Jessica Tandy
(1983) Glenn Close
Glenn Close
(1984) Stockard Channing
Stockard Channing
(1985) Lily Tomlin
Lily Tomlin
(1986) Linda Lavin
Linda Lavin
(1987) Joan Allen
Joan Allen
(1988) Pauline Collins
Pauline Collins
(1989) Maggie Smith
Maggie Smith
(1990) Mercedes Ruehl
Mercedes Ruehl
(1991) Glenn Close
Glenn Close
(1992) Madeline Kahn
Madeline Kahn
(1993) Diana Rigg
Diana Rigg
(1994) Cherry Jones
Cherry Jones
(1995) Zoe Caldwell (1996) Janet McTeer
Janet McTeer
(1997) Marie Mullen (1998) Judi Dench
Judi Dench
(1999) Jennifer Ehle
Jennifer Ehle
(2000) Mary-Louise Parker
Mary-Louise Parker
(2001) Lindsay Duncan
Lindsay Duncan
(2002) Vanessa Redgrave
Vanessa Redgrave
(2003) Phylicia Rashad
Phylicia Rashad
(2004) Cherry Jones
Cherry Jones
(2005) Cynthia Nixon
Cynthia Nixon
(2006) Julie White
Julie White
(2007) Deanna Dunagan (2008) Marcia Gay Harden
Marcia Gay Harden
(2009) Viola Davis
Viola Davis
(2010) Frances McDormand
Frances McDormand
(2011) Nina Arianda (2012) Cicely Tyson
Cicely Tyson
(2013) Audra McDonald
Audra McDonald
(2014) Helen Mirren
Helen Mirren
(2015) Jessica Lange
Jessica Lange
(2016) Laurie Metcalf
Laurie Metcalf
(2017)

v t e

Drama League's Distinguished Performance Award

Katharine Cornell
Katharine Cornell
(1935) Helen Hayes
Helen Hayes
(1936) Maurice Evans (1937) Cedric Hardwicke
Cedric Hardwicke
(1938) Raymond Massey
Raymond Massey
(1939) Paul Muni
Paul Muni
(1940) Paul Lukas
Paul Lukas
(1941) Judith Evelyn
Judith Evelyn
(1942) Alfred Lunt
Alfred Lunt
(1943) Lynn Fontanne
Lynn Fontanne
(1944) Mady Christians
Mady Christians
(1945) Louis Calhern
Louis Calhern
(1946) Ingrid Bergman
Ingrid Bergman
(1947) Judith Anderson
Judith Anderson
(1948) Robert Morley
Robert Morley
(1949) Grace George
Grace George
(1950) Claude Rains
Claude Rains
(1951) Julie Harris (1952) Shirley Booth
Shirley Booth
(1953) Josephine Hull (1954) Viveca Lindfors
Viveca Lindfors
(1955) David Wayne
David Wayne
(1956) Eli Wallach
Eli Wallach
(1957) Ralph Bellamy
Ralph Bellamy
(1958) Cyril Ritchard
Cyril Ritchard
(1959) Jessica Tandy
Jessica Tandy
(1960) Hume Cronyn
Hume Cronyn
(1961) Paul Scofield
Paul Scofield
(1962) Charles Boyer
Charles Boyer
(1963) Alec Guinness
Alec Guinness
(1964) John Gielgud
John Gielgud
(1965) Richard Kiley
Richard Kiley
(1966) Rosemary Harris
Rosemary Harris
(1967) Zoe Caldwell (1968) Alec McCowen
Alec McCowen
(1969) James Stewart
James Stewart
(1970) Anthony Quayle
Anthony Quayle
(1971) Eileen Atkins / Claire Bloom
Claire Bloom
(1972) Alan Bates
Alan Bates
(1973) Christopher Plummer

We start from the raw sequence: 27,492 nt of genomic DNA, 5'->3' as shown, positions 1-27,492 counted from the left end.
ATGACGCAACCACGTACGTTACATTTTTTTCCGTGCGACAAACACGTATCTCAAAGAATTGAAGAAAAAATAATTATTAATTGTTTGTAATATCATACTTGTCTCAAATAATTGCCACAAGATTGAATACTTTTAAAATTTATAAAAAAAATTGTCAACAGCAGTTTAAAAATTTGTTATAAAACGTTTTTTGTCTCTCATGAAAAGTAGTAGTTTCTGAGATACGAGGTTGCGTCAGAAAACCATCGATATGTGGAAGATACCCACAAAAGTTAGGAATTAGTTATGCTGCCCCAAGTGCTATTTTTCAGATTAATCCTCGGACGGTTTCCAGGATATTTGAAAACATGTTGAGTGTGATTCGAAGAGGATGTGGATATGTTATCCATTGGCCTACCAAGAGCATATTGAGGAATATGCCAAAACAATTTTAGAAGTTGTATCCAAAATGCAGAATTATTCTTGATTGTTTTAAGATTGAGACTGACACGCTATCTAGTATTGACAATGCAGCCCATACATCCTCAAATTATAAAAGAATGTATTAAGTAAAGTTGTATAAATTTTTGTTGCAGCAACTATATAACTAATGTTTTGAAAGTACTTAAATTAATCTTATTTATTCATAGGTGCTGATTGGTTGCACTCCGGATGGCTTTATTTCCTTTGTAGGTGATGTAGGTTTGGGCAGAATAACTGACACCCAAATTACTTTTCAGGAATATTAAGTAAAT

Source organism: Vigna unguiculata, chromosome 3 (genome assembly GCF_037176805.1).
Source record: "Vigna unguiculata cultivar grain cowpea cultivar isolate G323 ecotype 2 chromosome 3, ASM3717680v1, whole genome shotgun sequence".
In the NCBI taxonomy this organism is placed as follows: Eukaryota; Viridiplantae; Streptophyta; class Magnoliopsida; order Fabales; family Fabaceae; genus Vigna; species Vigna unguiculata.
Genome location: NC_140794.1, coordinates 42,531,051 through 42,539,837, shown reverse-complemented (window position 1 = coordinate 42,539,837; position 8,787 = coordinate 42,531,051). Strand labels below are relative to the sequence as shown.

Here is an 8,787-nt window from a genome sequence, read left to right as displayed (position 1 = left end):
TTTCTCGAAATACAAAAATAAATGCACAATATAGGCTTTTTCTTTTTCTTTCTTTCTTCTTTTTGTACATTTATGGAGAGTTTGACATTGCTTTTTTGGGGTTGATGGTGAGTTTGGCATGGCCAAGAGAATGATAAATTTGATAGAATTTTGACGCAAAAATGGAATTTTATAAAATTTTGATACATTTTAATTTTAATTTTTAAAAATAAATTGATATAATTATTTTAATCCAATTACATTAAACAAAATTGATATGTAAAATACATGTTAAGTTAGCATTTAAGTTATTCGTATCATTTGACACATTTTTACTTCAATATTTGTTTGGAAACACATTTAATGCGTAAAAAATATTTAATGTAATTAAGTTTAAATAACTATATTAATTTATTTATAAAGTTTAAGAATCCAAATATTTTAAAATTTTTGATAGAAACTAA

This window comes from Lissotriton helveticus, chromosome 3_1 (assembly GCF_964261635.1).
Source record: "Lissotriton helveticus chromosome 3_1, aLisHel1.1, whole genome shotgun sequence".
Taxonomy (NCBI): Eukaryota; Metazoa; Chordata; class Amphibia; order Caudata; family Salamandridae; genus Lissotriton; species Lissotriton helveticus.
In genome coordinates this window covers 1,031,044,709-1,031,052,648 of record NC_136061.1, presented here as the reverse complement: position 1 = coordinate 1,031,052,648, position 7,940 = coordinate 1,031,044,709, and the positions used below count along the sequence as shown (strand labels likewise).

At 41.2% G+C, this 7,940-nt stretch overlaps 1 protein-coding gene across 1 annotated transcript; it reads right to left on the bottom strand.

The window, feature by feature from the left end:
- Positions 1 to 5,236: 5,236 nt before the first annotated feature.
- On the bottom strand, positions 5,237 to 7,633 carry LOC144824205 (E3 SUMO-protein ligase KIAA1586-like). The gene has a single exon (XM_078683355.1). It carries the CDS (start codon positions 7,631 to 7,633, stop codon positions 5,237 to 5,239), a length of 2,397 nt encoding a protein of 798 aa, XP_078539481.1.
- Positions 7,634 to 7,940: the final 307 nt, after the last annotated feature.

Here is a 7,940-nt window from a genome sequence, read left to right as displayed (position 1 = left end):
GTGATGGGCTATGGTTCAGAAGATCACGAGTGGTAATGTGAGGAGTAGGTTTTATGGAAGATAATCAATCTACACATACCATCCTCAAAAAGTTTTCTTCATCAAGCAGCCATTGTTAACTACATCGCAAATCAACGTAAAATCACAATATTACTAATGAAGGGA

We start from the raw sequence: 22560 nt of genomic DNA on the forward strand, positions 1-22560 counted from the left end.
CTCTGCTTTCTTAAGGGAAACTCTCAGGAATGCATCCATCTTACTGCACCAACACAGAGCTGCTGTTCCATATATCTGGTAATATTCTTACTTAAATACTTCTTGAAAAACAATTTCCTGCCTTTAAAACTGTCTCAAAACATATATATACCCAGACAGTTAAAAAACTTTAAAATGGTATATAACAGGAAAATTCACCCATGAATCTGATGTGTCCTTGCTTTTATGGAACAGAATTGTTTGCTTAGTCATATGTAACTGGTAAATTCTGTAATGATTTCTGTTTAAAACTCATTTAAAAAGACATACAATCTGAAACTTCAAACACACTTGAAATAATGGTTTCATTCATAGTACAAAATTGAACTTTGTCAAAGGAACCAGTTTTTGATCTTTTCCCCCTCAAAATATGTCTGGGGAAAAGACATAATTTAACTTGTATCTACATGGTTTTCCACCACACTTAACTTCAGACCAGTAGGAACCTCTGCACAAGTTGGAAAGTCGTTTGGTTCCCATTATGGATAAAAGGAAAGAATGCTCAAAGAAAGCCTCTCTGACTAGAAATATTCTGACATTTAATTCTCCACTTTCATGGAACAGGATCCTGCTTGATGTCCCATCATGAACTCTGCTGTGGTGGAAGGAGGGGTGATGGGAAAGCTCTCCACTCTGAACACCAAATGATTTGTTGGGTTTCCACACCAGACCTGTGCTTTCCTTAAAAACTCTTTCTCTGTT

Christopher Plummer
(1974) John Wood (1975) Eva Le Gallienne
Eva Le Gallienne
(1976) Tom Courtenay
Tom Courtenay
(1977) Frank Langella
Frank Langella
(1978) Frances Sternhagen
Frances Sternhagen
(1979) Roy Scheider
Roy Scheider
(1980) Ian McKellen
Ian McKellen
(1981) Milo O'Shea
Milo O'Shea
(1982) Edward Herrmann
Edward Herrmann
/ Kate Nelligan (1983) Jeremy Irons
Jeremy Irons
(1984) Derek Jacobi
Derek Jacobi
(1985) Bernadette Peters
Bernadette Peters
(1986) James Earl Jones
James Earl Jones
(1987) John Lithgow
John Lithgow
(1988) Pauline Collins
Pauline Collins
(1989) Robert Morse
Robert Morse
(1990) Stockard Channing
Stockard Channing
(1991) Glenn Close
Glenn Close
(1992) Stephen Rea
Stephen Rea
(1993) Sam Waterston
Sam Waterston
(1994) Cherry Jones
Cherry Jones
(1995) Uta Hagen
Uta Hagen
(1996) Charles Durning
Charles Durning
/ Bebe Neuwirth
Bebe Neuwirth
(1997) Brian Stokes Mitchell
Brian Stokes Mitchell
(1998) Kathleen Chalfant (1999) Eileen Heckart (2000) Mary-Louise Parker
Mary-Louise Parker
/ Gary Sinise
Gary Sinise
(2001) Liam Neeson
Liam Neeson
(2002) Harvey Fierstein
Harvey Fierstein
(2003) Hugh Jackman
Hugh Jackman
(2004) Norbert Leo Butz
Norbert Leo Butz
(2005) Christine Ebersole
Christine Ebersole
(2006) Liev Schreiber
Liev Schreiber
(2007) Patti LuPone
Patti LuPone
(2008) Geoffrey Rush
Geoffrey Rush
(2009) Alfred Molina
Alfred Molina
(2010) Mark Rylance
Mark Rylance
(2011) Audra McDonald
Audra McDonald
(2012) Nathan Lane
Nathan Lane
(2013) Neil Patrick Harris
Neil Patrick Harris
(2014) Chita Rivera
Chita Rivera
(2015) Lin-Manuel Miranda
Lin-Manuel Miranda
(2016) Ben Platt (2017)

v t e

New York Drama Critics Award for Best Actress

Tallulah Bankhead
Tallulah Bankhead
(1943) Margaret Sullavan
Margaret Sullavan
(1944) Laurette Taylor
Laurette Taylor
(1945) Betty Field
Betty Field
(1946) Ingrid Bergman
Ingrid Bergman
(1947) Judith Anderson
Judith Anderson
(1948)

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WorldCat Identities VIAF: 74036593 LCCN: n82225115 ISNI: 0000 0000 7977 8501 GND: 141653159 SUDOC: 059299606 BNF: cb13890756c (data) BNE: XX1291044 SN